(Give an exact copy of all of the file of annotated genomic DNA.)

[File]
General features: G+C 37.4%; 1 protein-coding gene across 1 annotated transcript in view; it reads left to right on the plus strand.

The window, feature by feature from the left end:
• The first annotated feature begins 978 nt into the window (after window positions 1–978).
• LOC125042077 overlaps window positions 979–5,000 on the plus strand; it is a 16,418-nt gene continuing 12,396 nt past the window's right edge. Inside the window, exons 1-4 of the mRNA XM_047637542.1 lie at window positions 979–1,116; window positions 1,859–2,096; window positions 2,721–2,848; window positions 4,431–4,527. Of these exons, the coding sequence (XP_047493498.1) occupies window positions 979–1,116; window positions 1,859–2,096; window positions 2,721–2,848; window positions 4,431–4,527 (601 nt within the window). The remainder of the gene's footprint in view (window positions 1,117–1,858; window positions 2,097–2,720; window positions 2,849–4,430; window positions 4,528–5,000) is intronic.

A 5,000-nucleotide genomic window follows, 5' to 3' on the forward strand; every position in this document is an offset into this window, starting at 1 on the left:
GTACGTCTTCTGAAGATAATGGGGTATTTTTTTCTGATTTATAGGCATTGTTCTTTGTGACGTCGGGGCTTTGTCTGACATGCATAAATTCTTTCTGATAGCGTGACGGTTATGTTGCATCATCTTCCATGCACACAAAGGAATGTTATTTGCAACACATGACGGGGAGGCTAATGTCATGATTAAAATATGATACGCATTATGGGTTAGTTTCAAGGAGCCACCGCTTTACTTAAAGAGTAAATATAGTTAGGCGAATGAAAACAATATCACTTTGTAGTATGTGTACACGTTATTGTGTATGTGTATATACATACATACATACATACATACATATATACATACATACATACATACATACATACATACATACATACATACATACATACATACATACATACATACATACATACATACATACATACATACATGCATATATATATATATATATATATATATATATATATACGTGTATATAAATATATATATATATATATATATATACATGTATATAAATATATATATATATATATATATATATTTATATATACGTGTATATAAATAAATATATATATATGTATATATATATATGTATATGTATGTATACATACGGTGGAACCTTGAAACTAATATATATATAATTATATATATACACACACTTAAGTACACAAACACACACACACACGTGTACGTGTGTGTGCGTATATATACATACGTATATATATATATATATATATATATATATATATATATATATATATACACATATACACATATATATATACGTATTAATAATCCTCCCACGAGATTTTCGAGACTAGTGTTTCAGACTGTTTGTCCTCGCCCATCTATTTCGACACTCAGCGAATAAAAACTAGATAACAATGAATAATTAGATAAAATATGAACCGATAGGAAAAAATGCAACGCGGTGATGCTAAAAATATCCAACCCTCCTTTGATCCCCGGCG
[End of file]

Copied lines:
General features: G+C 37.4%; 1 protein-coding gene across 1 annotated transcript in view; it reads left to right on the plus strand.

The window, feature by feature from the left end:
• The first annotated feature begins 978 nt into the window (after window positions 1–978).
• LOC125042077 overlaps window positions 979–5,000 on the plus strand; it is a 16,418-nt gene continuing 12,396 nt past the window's right edge. Inside the window, exons 1-4 of the mRNA XM_047637542.1 lie at window positions 979–1,116; window positions 1,859–2,096; window positions 2,721–2,848; window positions 4,431–4,527. Of these exons, the coding sequence (XP_047493498.1) occupies window positions 979–1,116; window positions 1,859–2,096; window positions 2,721–2,848; window positions 4,431–4,527 (601 nt within the window). The remainder of the gene's footprint in view (window positions 1,117–1,858; window positions 2,097–2,720; window positions 2,849–4,430; window positions 4,528–5,000) is intronic.

A 5,000-nucleotide genomic window follows, 5' to 3' on the forward strand; every position in this document is an offset into this window, starting at 1 on the left:
GTACGTCTTCTGAAGATAATGGGGTATTTTTTTCTGATTTATAGGCATTGTTCTTTGTGACGTCGGGGCTTTGTCTGACATGCATAAATTCTTTCTGATAGCGTGACGGTTATGTTGCATCATCTTCCATGCACACAAAGGAATGTTATTTGCAACACATGACGGGGAGGCTAATGTCATGATTAAAATATGATACGCATTATGGGTTAGTTTCAAGGAGCCACCGCTTTACTTAAAGAGTAAATATAGTTAGGCGAATGAAAACAATATCACTTTGTAGTATGTGTACACGTTATTGTGTATGTGTATATACATACATACATACATACATACATATATACATACATACATACATACATACATACATACATACATACATACATACATACATACATACATACATACATACATACATACATACATACATACATGCATATATATATATATATATATATATATATATATATACGTGTATATAAATATATATATATATATATATATATACATGTATATAAATATATATATATATATATATATATATTTATATATACGTGTATATAAATAAATATATATATATGTATATATATATATGTATATGTATGTATACATACGGTGGAACCTTGAAACTAATATATATATAATTATATATATACACACACTTAAGTACACAAACACACACACACACGTGTACGTGTGTGTGCGTATATATACATACGTATATATATATATATATATATATATATATATATATATATATATATACACATATACACATATATATATACGTATTAATAATCCTCCCACGAGATTTTCGAGACTAGTGTTTCAGACTGTTTGTCCTCGCCCATCTATTTCGACACTCAGCGAATAAAAACTAGATAACAATGAATAATTAGATAAAATATGAACCGATAGGAAAAAATGCAACGCGGTGATGCTAAAAATATCCAACCCTCCTTTGATCCCCGGCG